Introduction ÃÂÃ ÃÂÃ ÃÂÃ ÃÂÃ ÃÂÃ ÃÂÃ ÃÂÃ ÃÂÃ
On the night of October 1, 1993, in a small suburb of Northern California, Polly Klaas, a twelve year old resident of the town was kidnapped from her home where she was having a slumber party with her two best friends. About two months later, clues linking habitual offender Richard Allen Davis to the crime surfaced and he was brought in. Davis confessed to the kidnapping and murder of the young girl and his entire criminal history came pouring out. Davis had been previously convicted for robbery, burglary, kidnapping and assault, and had a lengthy record of violence against females. There are also doubts about his involvement in what was ruled out to be a suicide and he had once escaped from a psychiatric hospital. When this information was released, the nation was in an outrage. How was this man free to walk the streets? And what can we do so that this can never happen again? This public cry for action paved the way for the creation of Proposition 184, the law commonly known as "Three Strikes and You're Out!"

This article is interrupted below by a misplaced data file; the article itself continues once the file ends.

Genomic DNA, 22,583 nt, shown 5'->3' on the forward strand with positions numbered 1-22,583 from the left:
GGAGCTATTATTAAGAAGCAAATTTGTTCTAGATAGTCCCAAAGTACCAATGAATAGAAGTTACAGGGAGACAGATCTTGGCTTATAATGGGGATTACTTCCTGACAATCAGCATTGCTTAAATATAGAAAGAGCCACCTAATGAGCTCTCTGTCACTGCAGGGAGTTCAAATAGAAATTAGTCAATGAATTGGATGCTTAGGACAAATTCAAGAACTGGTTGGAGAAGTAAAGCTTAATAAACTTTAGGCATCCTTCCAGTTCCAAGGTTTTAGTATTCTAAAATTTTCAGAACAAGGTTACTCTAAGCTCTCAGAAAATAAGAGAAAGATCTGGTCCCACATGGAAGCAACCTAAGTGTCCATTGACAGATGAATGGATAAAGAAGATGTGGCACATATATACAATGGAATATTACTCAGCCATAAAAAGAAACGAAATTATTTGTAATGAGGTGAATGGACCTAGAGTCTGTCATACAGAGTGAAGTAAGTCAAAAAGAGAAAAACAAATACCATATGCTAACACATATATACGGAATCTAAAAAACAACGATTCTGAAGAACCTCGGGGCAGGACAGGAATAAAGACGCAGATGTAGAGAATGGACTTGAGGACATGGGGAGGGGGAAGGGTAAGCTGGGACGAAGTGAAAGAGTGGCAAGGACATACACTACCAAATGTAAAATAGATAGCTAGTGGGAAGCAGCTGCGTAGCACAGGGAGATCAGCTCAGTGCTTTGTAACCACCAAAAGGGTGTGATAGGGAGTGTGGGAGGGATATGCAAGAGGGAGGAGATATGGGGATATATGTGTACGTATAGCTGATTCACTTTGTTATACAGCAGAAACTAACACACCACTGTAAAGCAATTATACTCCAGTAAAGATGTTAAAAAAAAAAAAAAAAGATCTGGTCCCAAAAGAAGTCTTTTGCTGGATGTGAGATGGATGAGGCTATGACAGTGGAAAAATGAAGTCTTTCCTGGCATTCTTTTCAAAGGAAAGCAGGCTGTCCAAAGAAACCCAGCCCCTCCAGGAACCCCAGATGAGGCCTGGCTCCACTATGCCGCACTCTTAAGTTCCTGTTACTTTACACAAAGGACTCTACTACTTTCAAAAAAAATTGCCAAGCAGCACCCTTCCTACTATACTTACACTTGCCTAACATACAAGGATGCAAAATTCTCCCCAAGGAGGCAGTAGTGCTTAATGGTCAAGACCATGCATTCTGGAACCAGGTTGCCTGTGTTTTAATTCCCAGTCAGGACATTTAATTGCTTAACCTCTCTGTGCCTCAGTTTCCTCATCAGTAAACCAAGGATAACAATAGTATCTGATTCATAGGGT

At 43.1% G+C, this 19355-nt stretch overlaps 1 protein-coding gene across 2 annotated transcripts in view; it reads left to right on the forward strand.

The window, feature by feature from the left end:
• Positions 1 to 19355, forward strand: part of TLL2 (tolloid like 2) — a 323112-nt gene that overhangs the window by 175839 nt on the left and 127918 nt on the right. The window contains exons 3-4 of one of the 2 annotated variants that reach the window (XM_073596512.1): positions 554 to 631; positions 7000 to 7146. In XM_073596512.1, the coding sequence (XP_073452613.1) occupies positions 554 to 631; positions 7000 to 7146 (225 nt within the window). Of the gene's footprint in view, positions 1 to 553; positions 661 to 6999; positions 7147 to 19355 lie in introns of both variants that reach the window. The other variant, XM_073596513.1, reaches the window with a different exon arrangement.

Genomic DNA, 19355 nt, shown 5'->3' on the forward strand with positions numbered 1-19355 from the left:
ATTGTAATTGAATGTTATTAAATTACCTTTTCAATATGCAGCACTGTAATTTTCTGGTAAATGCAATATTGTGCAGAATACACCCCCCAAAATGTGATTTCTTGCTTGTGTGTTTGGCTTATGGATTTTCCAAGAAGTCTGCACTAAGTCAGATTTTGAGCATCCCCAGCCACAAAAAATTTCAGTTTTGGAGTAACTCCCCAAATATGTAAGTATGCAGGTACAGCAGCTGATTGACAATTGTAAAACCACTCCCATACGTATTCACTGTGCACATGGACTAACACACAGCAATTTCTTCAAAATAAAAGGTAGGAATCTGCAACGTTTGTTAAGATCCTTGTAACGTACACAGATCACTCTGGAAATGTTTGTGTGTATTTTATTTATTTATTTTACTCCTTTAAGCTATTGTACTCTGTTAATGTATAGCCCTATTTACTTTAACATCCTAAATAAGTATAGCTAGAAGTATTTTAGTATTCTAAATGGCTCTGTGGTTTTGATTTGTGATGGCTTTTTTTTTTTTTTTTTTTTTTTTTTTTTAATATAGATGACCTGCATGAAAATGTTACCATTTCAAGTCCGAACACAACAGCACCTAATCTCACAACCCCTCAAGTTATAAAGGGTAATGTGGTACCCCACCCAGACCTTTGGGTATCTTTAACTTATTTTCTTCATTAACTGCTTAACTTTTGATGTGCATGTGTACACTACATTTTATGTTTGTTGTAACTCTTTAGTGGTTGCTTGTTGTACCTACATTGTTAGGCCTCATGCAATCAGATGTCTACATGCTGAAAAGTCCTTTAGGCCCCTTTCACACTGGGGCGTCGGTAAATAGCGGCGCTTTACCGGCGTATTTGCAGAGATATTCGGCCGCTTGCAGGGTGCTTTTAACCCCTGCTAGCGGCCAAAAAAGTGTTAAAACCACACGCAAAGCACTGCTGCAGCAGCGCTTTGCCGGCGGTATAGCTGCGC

ÃÂÃ ÃÂÃ ÃÂÃ ÃÂÃ ÃÂÃ ÃÂÃ ÃÂÃ ÃÂÃ The three strikes legislation has been in effect since 1994, and ultimately sentences repeat offenders to twenty-five years to life in prison on their third felony.
The law is very arbitrary, and while it has taken many criminals off the streets and filled up our prisons, many argue that the law has done more damage than good. The purpose of this essay is to explore the history of this law, how it has impacted our state since it was passed and what the future holds for this law.
ÃÂÃ ÃÂÃ ÃÂÃ ÃÂÃ ÃÂÃ ÃÂÃ ÃÂÃ ÃÂÃ Many people don't know that the idea of Three Strikes law in California had been around before the Polly Klaas murder. Many states had implemented stricter sentencing guidelines...